BA Music - University of Cambridge; MA Musicology, University of Birmingham
Why I applied
When I was reflecting on career opportunities toward the end of my undergraduate degree at Cambridge, I kept returning to one thought: how much I had enjoyed the culture at the University of Birmingham while I had worked here as a temp a few years earlier. That thought led me to discover the Graduate Management Training Scheme through some internet searching. When I read the job description, it became apparent that the opportunities to develop were more suited to me than I imagined a job at the University could be.
Although I was confident that I was a good fit for the University, I couldn’t make myself settle on an area to work in. Because of this, the placement structure of the scheme was spot on. It is a privilege to have an opportunity to work across the University, gaining first hand of experience of the style of work, the cultures and the skills sets of the various divisions and teams. And now that I am at the other end of the scheme, I have a much clear picture of what I value I can add to roles across the University, which has helped my longer-term career development.
The Scheme provides access to mentoring from the most senior levels of the University. I found this to be one of the most formational aspects of the scheme. Having the opportunity to talk personally to inspirational leaders accelerated my learning curve enormously.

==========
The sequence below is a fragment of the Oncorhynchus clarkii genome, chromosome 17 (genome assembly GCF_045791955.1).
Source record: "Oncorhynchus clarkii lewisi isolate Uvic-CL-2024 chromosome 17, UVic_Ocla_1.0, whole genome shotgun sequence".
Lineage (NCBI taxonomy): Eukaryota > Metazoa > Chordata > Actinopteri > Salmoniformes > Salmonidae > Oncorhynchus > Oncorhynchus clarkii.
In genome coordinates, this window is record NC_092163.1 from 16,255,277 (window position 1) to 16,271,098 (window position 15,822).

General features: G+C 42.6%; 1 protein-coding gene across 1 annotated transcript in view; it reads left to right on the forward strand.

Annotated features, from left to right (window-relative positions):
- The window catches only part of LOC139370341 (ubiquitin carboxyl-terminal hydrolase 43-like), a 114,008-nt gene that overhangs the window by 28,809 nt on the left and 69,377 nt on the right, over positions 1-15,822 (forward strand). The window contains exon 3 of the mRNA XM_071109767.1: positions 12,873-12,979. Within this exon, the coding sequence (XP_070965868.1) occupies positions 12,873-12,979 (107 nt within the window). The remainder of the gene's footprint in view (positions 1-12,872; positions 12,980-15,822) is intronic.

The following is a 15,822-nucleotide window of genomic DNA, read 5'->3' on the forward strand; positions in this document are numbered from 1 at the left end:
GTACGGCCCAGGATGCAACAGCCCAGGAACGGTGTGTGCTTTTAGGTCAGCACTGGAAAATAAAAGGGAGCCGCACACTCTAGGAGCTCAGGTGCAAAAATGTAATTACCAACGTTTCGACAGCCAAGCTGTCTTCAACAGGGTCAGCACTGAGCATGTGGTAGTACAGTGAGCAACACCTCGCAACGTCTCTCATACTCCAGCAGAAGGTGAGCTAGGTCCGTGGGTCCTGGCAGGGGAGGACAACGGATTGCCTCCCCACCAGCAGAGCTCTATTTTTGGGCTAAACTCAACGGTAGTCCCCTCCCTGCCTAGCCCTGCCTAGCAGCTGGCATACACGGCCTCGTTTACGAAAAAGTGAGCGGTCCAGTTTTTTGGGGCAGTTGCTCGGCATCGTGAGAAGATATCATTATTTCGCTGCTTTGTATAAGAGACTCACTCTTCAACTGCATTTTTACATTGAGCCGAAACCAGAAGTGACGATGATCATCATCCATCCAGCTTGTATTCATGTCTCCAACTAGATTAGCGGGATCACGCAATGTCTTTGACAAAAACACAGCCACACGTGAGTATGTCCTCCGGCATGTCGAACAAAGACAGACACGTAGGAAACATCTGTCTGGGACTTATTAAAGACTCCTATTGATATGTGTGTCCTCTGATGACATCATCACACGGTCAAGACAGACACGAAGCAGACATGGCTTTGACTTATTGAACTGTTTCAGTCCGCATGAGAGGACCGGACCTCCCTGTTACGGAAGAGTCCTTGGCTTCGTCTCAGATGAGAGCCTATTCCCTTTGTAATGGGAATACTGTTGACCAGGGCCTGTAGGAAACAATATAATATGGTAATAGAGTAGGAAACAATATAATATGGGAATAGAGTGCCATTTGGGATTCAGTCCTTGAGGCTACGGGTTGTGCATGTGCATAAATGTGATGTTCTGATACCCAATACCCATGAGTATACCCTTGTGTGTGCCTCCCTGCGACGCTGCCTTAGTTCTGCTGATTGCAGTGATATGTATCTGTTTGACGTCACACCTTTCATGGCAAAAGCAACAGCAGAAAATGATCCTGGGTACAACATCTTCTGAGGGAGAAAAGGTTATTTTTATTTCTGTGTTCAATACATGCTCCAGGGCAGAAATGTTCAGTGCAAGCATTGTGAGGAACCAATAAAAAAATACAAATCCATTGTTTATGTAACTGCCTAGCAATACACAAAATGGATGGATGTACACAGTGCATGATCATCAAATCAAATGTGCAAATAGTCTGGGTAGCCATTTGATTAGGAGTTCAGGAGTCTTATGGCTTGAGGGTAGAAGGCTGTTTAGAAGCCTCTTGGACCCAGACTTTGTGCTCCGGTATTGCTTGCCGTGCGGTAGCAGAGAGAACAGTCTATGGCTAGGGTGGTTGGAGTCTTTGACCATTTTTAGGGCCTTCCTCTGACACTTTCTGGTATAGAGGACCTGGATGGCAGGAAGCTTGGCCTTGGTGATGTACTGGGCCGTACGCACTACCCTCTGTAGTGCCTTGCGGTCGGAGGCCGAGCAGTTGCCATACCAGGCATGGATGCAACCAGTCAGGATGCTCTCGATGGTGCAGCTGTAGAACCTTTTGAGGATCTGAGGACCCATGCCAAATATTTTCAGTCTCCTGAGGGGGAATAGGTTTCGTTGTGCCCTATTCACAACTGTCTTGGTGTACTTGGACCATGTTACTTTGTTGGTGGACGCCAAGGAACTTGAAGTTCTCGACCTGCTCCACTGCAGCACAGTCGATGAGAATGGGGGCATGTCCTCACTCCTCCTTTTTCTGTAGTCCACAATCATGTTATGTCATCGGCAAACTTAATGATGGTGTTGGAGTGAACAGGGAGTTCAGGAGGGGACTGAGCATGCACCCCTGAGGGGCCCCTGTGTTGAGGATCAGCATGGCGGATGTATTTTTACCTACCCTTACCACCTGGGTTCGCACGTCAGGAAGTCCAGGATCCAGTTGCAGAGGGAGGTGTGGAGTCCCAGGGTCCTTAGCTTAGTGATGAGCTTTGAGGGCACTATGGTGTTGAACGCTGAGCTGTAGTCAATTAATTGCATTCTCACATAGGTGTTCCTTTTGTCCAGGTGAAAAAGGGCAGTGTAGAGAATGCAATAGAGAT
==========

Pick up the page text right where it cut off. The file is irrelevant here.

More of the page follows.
Regular meetings with my mentor helped me to understand better what the scheme meant for me, to reflect on what my own learning points were, and also what sort of leader I can be.
“What will you do if you aren’t offered a role on the Scheme?” That was a question that a Senior Officer asked me in my first interview. I vividly remember explaining that the only other option for me was to work my way up through the various grades of the University structure. My Plan B made me all the more grateful that Plan A put me in to the University at the level it did, accelerating my development at a rate that matched my appetite. Of course, taking this approach needs tenacity and determination; it could be easy to shy away from challenges. Yet, it is the challenges that are the real opportunities and the most impactful and long term learning experiences.
The Scheme provides a wealth of experiences and opportunities, and over a relatively short space of time too. If I could give the Graduate Trainee version of me a piece of advice, it would be to seize the opportunities there and then, the ones that are right in front of me. It is a once-in-a-career opportunity to have such broad experiences over such a short period of time, and a situation to be relished.
- Funding, Graduation and Awards
- Planning Office
- Vice-Chancellor's Office
Roles after the Scheme
- Learning Environments, Research and Development Officer, Academic Services
- Project Officer, Academic Services
- Change Manager, Strategic Change